• The all-new Everest

    Why its worth the price


    D3---EVEREST20150811Two months before the rugged and refined Ford Everest reaches Philippine soil, Ford Philippines brought a group of motoring media to the backwoods of Northern Thailand to take a stab at the new gear and technologies that abound in the much-touted all-new SUV.

    The all-new Ford Everest was first unveiled in Thailand in March that made a stir in the market with its excitingly rugged and heavily-sculpted exterior design. During the unveil, Ford officials assured that the new Everest will take the motoring world by storm with its smart features, advanced off-road capabilities as well as new-technologies that would raise the bar in the SUV segment.

    Back in June, the new-generation Everest was presented in the Philippines together with the announcement of its price-point that turned out to be surprisingly higher than the competition. But barely four months after the unveil, Filipino motoring journalists were back in Thailand to get a first crack at driving the new Everest and see if it’s worth the higher price, and to prove if it has the mettle to lord over the segment once again, as it did 13 years ago.

    The ride and drive even took place in the boonies of Chiang Rai, which is some 800 kilometers north of Thailand. The Philippine contingent almost numbered 30, which included Ford Philippines’ Kay Hart (president), Dino Obias, Joseph Ayllon and Isa Suarez.

    Just before the drive, a briefing was held revealing the Everest’s new features that included a body-on-frame construction, intelligent four-wheel drive and an advanced terrain management system that help drivers navigate challenging terrain with confidence.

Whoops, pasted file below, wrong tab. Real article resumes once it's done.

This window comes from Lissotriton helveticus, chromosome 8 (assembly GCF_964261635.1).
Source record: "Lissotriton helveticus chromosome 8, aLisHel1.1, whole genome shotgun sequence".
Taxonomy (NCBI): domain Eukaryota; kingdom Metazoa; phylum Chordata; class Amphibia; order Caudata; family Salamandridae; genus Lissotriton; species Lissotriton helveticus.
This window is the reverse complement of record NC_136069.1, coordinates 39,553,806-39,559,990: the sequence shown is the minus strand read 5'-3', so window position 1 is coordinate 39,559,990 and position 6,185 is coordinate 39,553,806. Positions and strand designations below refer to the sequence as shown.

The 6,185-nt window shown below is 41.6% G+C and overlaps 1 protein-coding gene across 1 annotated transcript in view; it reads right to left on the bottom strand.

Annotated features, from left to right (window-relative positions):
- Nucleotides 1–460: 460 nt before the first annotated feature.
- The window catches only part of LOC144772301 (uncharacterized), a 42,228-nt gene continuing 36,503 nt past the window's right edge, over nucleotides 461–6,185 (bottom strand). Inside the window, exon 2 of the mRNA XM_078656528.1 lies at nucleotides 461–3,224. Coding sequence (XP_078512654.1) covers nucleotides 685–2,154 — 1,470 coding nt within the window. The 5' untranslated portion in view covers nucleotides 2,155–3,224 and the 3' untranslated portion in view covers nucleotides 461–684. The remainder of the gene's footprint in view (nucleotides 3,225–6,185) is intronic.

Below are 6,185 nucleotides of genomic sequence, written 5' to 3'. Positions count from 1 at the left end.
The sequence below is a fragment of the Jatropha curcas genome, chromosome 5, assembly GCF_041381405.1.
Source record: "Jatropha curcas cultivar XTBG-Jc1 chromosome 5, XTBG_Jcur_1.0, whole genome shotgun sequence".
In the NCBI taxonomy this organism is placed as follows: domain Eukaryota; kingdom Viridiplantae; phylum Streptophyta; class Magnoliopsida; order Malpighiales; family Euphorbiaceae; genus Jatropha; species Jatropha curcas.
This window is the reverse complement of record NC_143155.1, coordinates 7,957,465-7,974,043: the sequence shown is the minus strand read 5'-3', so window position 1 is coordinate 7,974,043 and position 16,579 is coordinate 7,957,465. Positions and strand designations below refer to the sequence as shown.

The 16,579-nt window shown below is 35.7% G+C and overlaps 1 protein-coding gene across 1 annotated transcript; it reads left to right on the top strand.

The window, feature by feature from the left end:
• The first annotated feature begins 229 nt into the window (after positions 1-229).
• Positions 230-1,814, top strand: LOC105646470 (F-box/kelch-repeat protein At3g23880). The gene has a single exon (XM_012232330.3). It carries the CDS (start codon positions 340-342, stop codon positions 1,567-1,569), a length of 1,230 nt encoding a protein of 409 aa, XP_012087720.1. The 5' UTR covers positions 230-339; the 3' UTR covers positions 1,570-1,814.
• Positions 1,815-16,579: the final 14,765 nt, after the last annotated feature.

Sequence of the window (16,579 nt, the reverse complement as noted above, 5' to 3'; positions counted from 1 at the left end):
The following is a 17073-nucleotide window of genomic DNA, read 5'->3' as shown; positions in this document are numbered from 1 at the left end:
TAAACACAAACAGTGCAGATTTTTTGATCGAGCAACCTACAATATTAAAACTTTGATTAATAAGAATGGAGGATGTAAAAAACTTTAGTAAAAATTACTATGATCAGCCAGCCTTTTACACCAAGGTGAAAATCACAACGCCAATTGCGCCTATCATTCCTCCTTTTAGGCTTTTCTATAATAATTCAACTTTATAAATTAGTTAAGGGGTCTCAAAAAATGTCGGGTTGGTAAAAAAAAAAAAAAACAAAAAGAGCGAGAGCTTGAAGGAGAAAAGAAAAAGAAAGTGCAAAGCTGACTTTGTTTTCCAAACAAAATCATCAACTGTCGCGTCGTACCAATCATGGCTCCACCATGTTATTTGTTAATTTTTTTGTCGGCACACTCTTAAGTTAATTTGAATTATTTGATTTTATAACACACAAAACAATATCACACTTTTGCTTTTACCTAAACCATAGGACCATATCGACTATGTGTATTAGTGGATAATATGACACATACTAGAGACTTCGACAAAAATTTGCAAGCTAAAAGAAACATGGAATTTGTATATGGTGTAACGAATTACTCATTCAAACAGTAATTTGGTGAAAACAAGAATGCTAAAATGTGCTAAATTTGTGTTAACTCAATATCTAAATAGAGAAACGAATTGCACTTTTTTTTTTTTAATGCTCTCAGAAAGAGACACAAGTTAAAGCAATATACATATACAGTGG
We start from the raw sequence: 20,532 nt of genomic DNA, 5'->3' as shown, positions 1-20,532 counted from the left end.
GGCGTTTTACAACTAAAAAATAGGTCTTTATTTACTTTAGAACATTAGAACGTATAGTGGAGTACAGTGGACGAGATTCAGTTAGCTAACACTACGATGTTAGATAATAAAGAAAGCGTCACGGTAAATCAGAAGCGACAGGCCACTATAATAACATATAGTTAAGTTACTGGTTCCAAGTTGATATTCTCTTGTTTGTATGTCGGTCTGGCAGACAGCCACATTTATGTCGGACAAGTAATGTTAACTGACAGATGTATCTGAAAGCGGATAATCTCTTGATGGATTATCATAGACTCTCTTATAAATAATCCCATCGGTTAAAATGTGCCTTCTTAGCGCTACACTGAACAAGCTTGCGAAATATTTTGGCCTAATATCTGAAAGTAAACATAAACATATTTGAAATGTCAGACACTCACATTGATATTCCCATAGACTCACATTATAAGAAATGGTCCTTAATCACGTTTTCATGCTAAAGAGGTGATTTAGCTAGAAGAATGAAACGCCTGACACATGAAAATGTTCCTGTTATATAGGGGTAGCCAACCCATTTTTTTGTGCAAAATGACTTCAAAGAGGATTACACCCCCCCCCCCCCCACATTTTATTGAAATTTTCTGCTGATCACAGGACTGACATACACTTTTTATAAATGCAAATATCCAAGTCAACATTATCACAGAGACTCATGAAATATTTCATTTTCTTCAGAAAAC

First on the list of new elements on the Everest is the choice between two powerful but fuel-efficient engines. Now on offer is the latest generation 3.2-liter Duratorq five-cylinder TDCi diesel engine with 197 horsepower of power and 470 Newton-meters of torque. For maximum fuel economy without compromising performance, there’s the latest generation 2.2-liter Duratorq four-cylinder TDCi diesel that puts out 158 hp of power and 385 Nm of torque.

    Both diesel engines are mated to a six-speed automatic or manual transmission that features advanced technologies that improve fuel efficiency. The automatic transmission features an advanced driver recognition software, which allows the transmission to adapt to the current driving style by analyzing acceleration and deceleration rates, brake and throttle applications, and cornering speed. The driving behavior of the user is learned by the computer and will adapt to the driving style within 200 kilometers.

    Unlike its predecessor, which was a pick-up-truck-based SUV, Ford engineers disclosed that the Everest was designed from the ground up with the durability to take on the most inhospitable environments.

    One of the toughest SUVs in its segment, the new Everest has a true body-on-frame design, assuring the torsional strength required for challenging terrains. Together with an intelligent four-wheel drive system, an active transfer case with Torque on Demand, Terrain Management System, a best-in-class water-wading capability of 800 millimeter, 225 mm of ground clearance, and aggressive approach and departure angles, the Everest helps drivers navigate difficult terrain with ease.